David Matheson celebrated his Valley First Challenge Penticton full-distance win with beer, nachos and pizza.
“It hasn’t quite sunk in yet,” said Matheson, who completed the 3.9-kilometre swim, 180-km bike and 42.2-km run in nine hours, 36 minutes, 30 seconds.
The Penticton triathlete was third out of the water among age group athletes and was the quickest on the bike finishing with the second fastest run time.
“It feels pretty amazing to win a race like this in my hometown. Never expected it. It was a great opportunity with the amateur race being shifted to the full,” said Matheson. “I’m pretty pleased.”
Matheson said the slight changes to the course made it more difficult, especially dealing with winds.
“I don’t think I have ever felt winds quite as strong on this race,” he said. “It’s all good. I like epic courses. I like tough days because it just makes it that much better when you win.”
Physically, Matheson said he felt good saying the only struggles he experienced were during the run on Eastside Road. Getting out of the area that has houses, he experienced strong winds.
“As soon as those winds hit me, it was like running into a wall,” said Matheson.
He adjusted by slowing his pace. The main thing that was different for Matheson, who completed Challenge Roth seven weeks earlier, was that he led most of the way.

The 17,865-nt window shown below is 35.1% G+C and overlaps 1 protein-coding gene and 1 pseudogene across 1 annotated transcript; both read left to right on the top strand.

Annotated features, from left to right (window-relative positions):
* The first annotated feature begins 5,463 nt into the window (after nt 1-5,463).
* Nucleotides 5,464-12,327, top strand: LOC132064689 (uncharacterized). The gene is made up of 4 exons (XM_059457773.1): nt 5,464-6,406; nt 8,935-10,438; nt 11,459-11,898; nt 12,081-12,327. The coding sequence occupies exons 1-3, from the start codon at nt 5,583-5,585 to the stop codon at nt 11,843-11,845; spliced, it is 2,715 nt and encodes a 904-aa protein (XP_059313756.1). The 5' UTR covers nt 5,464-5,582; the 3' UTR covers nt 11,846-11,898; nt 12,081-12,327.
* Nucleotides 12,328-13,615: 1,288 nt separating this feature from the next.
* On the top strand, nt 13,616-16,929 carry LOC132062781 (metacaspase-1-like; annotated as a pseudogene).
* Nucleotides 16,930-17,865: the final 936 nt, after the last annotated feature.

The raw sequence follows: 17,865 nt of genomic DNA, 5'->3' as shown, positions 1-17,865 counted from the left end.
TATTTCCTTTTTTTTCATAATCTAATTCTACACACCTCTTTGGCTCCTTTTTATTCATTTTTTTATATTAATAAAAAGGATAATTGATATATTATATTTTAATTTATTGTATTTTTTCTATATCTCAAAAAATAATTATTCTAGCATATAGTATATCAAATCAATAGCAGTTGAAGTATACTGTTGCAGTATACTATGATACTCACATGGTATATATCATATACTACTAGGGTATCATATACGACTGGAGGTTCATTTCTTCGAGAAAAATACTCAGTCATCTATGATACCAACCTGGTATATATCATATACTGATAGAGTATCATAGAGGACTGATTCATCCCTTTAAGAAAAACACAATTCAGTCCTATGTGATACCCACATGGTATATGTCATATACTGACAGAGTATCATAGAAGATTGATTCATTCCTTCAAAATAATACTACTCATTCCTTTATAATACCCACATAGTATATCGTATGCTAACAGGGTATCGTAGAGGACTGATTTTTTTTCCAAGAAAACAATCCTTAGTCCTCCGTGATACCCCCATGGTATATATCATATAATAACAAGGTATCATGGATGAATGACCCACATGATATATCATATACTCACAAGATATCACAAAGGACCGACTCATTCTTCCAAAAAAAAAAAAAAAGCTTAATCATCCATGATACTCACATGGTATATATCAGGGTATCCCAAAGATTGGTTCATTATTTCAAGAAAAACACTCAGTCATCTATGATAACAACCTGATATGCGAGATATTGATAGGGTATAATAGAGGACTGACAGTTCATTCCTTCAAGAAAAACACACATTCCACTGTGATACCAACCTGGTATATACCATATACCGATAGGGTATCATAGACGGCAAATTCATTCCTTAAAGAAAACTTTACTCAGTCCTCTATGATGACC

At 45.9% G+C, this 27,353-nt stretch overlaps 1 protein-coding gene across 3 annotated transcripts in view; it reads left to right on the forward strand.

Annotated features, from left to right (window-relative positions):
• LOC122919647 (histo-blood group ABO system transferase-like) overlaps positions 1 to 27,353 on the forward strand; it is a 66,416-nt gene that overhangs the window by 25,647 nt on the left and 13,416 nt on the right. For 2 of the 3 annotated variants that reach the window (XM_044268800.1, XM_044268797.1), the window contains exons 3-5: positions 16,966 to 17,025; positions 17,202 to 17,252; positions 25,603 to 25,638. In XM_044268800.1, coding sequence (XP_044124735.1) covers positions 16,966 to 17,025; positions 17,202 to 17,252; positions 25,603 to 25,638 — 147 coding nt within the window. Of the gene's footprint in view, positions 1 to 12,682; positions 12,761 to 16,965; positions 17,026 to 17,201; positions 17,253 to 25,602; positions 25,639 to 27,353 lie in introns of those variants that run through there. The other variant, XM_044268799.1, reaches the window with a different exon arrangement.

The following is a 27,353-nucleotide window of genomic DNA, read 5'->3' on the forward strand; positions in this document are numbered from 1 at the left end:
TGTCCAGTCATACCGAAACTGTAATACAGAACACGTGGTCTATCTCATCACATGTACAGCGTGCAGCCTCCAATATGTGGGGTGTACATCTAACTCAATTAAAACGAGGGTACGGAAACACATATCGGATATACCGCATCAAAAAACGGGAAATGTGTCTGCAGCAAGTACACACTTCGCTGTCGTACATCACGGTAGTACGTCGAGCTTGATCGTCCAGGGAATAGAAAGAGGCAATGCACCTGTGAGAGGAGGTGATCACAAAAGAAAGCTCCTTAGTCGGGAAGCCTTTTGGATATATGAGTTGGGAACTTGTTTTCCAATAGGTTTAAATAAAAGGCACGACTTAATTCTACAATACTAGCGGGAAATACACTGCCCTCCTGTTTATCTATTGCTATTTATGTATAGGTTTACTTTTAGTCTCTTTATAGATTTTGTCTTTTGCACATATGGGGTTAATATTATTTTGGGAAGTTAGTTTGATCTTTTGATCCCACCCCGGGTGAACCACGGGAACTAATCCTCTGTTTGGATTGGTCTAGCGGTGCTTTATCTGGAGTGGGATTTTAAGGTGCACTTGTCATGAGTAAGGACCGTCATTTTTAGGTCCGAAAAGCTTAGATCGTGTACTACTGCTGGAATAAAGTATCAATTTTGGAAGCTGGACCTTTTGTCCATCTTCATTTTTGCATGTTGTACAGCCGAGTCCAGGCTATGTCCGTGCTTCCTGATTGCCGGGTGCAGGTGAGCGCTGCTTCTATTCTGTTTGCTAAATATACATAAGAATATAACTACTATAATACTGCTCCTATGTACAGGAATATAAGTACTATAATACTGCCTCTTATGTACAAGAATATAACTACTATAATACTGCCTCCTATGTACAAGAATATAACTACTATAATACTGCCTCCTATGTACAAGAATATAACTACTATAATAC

“I have never done that before. I’m usually the one chasing people,” he said. “It was exciting but nervous, too.”
Taking second was Richard Campbell of Cotton Tree, UT in 9:52:30. In third was Will O’Connor of Palmerston North, New Zealand.
Winning the women’s field was Kamloops’ Yvonne Timewell, who finished fifth overall, in 10:56:27. During her post race interview with Challenge Penticton, Timewell joked that the Penticton Regional Hospital should give her a job as an anesthetics assistant, so her family can move to Penticton where they own a home.
“All in all it was a great, epic day in terms of the weather,” said Timewell. “We had everything out there. Perfect swim, calm water.”
Timewell completed the swim in 1:05:03, the bike in 6:05:34 and the run in 3:45:50.
“The run, it was great. This is why they call it Challenge,” she said. “It was a true challenge today.”
Timewell, who described herself as a strong cyclist, said the bike course gave her the biggest challenge. She admits her overall time was slow and the bike made her fade a bit on the run course.
“I love racing in Penticton,” said Timewell, who won the Olympic distance in the Peach City triathlon earlier this summer and is a former Ultraman Canada winner. “It’s so nice to be in Penticton.”
Taking second was Vancouver’s Andrea Taylor in 11:27:45 and in third was Calgary’s Daniel Redelinghuys in 11:31:17.